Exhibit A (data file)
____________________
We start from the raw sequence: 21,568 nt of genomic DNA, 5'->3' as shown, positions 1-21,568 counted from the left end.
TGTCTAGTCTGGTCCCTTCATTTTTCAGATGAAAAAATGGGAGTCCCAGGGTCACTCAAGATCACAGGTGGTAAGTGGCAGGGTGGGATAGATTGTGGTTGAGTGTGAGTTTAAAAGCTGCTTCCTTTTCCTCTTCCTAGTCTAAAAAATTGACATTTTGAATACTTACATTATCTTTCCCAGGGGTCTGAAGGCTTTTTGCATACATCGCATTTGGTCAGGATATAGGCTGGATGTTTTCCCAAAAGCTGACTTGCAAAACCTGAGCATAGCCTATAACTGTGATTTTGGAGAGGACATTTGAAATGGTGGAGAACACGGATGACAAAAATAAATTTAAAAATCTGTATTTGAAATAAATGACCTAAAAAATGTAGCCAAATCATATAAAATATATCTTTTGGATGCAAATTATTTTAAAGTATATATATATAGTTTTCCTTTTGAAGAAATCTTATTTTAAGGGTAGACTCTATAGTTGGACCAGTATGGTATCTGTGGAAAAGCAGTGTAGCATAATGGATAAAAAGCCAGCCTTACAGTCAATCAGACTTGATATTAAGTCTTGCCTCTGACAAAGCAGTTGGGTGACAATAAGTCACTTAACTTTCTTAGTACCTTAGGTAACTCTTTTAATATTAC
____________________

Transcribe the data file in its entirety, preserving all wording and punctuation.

We start from the raw sequence: 21,568 nt of genomic DNA, 5'->3' as shown, positions 1-21,568 counted from the left end.
TGTCTAGTCTGGTCCCTTCATTTTTCAGATGAAAAAATGGGAGTCCCAGGGTCACTCAAGATCACAGGTGGTAAGTGGCAGGGTGGGATAGATTGTGGTTGAGTGTGAGTTTAAAAGCTGCTTCCTTTTCCTCTTCCTAGTCTAAAAAATTGACATTTTGAATACTTACATTATCTTTCCCAGGGGTCTGAAGGCTTTTTGCATACATCGCATTTGGTCAGGATATAGGCTGGATGTTTTCCCAAAAGCTGACTTGCAAAACCTGAGCATAGCCTATAACTGTGATTTTGGAGAGGACATTTGAAATGGTGGAGAACACGGATGACAAAAATAAATTTAAAAATCTGTATTTGAAATAAATGACCTAAAAAATGTAGCCAAATCATATAAAATATATCTTTTGGATGCAAATTATTTTAAAGTATATATATATAGTTTTCCTTTTGAAGAAATCTTATTTTAAGGGTAGACTCTATAGTTGGACCAGTATGGTATCTGTGGAAAAGCAGTGTAGCATAATGGATAAAAAGCCAGCCTTACAGTCAATCAGACTTGATATTAAGTCTTGCCTCTGACAAAGCAGTTGGGTGACAATAAGTCACTTAACTTTCTTAGTACCTTAGGTAACTCTTTTAATATTAC